Edith Sitwell. By C. M. Bowra. (The Lyrebird Press. 5s. 6d.)
DR. BowRA's essay on Miss Sitwell, printed in Monaco, has a cosmopolitan look. One imagines it being read by people of many different races, and by a large English-speaking public which does not live in England. Nothing could be better, for the empire of literature is so widespread that the opposite frontiers can easily lose touch. There must be hundreds of people- who have read Miss Sitwell's poems, but know little about the country of her birth and upbringing, the social conditions she has lived in, or the literary movements which have affected her most. An intelligent study of Miss Sitwell would not only interest them, but probably increase their understanding of her work. On beginning the essay one feels that Dr. Bowra realised that he had this opportunity, for he tells us how rare an event is the birth of a poetess. The ancient world had Sappho, the nineteenth century had Christina Rossetti, and our own age is fortunate in having Miss Sitwell. We would give a great deal for a forty-page first-hand account of Sappho's life and work. Let us imagine some of the things we should like to find in it, and then perhaps we shall be able to realise what someone who has read Miss Sitwell's poems, but has never been to England and has an understandable difficulty in imagining the conditions here, might expect when buying this pamphlet.
First we should like a description of Sappho's surroundings, the appearance of the streets, the houses and the landscape of her island, for in these we could hope to find at least one source of her imagery. Miss Sitwell, lives in-the most weird and dramatic part of England, where classical and Gothic palaces stand on the hills above the flame and smoke of steel foundries and the derricks of coal mines. The remnants of forests, blackened and wind-torn, cling to the hills as if in tefrified flight from the new forests of houses creeping up their sides. Bolsover, undermined, is slipping down its cliff, and the towers of Hardwicke look out over a landscape that is largely industrialised. Miss Sitwell herself lives in one of these palaces. We may well ask whether this romantic countryside had nothing to do with "The Sleeping Beauty," but Dr. Bowra does not tell us. Then we should want to know about Sappho's career as a poetess. But in writing about Miss Sitwell, Dr. Bowra is silent on this too. The reader might imagine that it was some other poet who wrote Façade with William Walton, and might wonder how a life of Pope and a book about Bath could have had so little significance for her that they need not be mentioned. But more important still, we should want to know what philosophers and poets Sappho had met, what books of theirs she had read. In her recent poems Miss Sitwell has often referred to works of oriental philosophy and theology. These must surely be important to her, but Dr. Bowra does not mention one.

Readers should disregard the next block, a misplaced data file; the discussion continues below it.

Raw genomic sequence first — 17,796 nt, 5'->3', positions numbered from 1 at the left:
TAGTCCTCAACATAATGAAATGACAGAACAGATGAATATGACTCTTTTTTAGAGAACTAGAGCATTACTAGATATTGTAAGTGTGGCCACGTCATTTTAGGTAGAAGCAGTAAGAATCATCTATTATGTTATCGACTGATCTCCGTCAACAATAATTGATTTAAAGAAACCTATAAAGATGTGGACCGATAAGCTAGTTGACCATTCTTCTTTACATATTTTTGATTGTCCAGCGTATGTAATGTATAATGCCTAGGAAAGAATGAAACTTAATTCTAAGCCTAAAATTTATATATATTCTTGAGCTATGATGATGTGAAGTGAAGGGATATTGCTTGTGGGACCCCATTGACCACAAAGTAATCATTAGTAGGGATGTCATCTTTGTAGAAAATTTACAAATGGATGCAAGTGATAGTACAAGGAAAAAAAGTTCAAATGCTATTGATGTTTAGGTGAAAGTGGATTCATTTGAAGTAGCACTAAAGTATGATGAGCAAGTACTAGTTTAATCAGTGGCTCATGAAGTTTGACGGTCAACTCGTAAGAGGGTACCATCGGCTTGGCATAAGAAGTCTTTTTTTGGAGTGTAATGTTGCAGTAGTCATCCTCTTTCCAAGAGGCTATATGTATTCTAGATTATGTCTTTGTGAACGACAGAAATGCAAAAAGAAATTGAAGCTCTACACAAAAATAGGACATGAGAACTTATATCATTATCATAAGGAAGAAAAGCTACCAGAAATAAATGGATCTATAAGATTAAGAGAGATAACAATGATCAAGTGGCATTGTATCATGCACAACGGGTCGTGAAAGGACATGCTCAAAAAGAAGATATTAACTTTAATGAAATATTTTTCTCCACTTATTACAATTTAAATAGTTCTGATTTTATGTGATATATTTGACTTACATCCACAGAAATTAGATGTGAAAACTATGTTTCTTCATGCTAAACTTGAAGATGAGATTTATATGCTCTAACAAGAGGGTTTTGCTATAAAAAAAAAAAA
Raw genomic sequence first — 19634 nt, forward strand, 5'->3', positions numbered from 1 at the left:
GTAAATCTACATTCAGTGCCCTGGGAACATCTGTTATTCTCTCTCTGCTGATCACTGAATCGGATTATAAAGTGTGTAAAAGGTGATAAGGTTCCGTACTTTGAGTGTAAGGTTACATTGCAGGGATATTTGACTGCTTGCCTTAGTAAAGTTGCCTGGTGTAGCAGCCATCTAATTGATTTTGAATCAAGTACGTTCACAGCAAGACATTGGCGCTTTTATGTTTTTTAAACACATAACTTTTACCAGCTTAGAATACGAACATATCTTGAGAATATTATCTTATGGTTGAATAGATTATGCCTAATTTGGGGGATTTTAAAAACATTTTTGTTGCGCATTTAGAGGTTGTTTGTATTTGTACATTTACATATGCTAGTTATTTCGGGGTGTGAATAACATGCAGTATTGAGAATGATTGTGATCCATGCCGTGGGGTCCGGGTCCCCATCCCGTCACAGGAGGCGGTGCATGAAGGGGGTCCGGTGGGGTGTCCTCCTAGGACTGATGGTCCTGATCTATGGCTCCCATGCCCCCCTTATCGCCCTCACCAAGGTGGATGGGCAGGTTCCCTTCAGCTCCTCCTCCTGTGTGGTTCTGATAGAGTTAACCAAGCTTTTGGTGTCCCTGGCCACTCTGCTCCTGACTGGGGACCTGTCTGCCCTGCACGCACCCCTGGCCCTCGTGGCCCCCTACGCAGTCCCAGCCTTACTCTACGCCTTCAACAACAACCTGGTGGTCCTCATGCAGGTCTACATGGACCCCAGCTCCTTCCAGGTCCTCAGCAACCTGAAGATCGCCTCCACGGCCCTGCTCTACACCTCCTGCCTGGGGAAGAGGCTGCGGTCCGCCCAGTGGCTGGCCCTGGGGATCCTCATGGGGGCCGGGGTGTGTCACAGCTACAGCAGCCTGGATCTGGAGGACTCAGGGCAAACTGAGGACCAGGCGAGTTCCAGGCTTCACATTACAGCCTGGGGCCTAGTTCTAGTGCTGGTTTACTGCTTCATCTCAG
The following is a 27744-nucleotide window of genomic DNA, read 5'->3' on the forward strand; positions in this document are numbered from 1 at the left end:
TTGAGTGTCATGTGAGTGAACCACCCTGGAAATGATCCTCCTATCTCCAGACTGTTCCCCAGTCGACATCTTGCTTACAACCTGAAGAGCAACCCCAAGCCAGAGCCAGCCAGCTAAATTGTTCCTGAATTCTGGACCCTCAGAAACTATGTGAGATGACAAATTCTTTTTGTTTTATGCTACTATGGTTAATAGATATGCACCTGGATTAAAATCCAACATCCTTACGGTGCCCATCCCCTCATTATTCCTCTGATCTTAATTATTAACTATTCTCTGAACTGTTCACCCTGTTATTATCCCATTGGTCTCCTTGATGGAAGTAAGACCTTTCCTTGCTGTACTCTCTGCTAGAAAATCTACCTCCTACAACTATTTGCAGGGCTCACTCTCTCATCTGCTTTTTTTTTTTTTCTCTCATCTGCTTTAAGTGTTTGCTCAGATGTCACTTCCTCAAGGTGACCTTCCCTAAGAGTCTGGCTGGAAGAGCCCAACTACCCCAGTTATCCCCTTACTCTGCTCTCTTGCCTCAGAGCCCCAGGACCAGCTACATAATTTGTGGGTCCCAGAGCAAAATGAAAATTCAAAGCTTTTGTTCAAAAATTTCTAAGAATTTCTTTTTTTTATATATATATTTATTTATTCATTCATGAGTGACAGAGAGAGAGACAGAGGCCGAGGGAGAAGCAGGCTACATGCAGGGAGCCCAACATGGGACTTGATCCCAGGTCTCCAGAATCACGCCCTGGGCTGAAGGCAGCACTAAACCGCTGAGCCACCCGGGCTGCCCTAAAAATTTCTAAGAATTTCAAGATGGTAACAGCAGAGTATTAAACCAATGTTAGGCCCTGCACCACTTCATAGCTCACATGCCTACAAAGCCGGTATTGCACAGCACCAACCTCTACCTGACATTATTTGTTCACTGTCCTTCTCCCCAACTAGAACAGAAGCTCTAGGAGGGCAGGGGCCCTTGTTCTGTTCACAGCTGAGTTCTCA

What Dr. Bowra does say is that Miss Sitwell is a poetess with a strong visual sensibility, that her work is remarkable for its " texture," that she has inherited this quality from the Symbolists, and that her outlook is religious ; nothing that an intelligent reader could not decide for himself by picking up a volume of Miss Sitwell's poems. He also tells us that, although she uses. Christian symbolism in her poems, "there is something that is not narrowly or specifically
Christian " in her attitude to the metaphysical world. She sees the earth as " a manifestation of God himself."
La nature est un temple ok de vivants piliers Laissent par lois sortir de confuses paroles was Baudelaire's way pf putting it, an idea that he took from Sweden- borg. Yet it is strange if, as Dr. Bowra says, Blake and Baudelaire have influenced Miss Sitwell so strongly, that he does not trace her transcendentalism back through these poets to the transcendentalism of Swedenborg and point out a connection which might have ex- plained what he means by " something not narrowly or specifically Christian." The fault of this essay lies in its taking for granted too much knowledge in the reader without giving enough in return. If we depended on Dr. Bowra we should know as little about Miss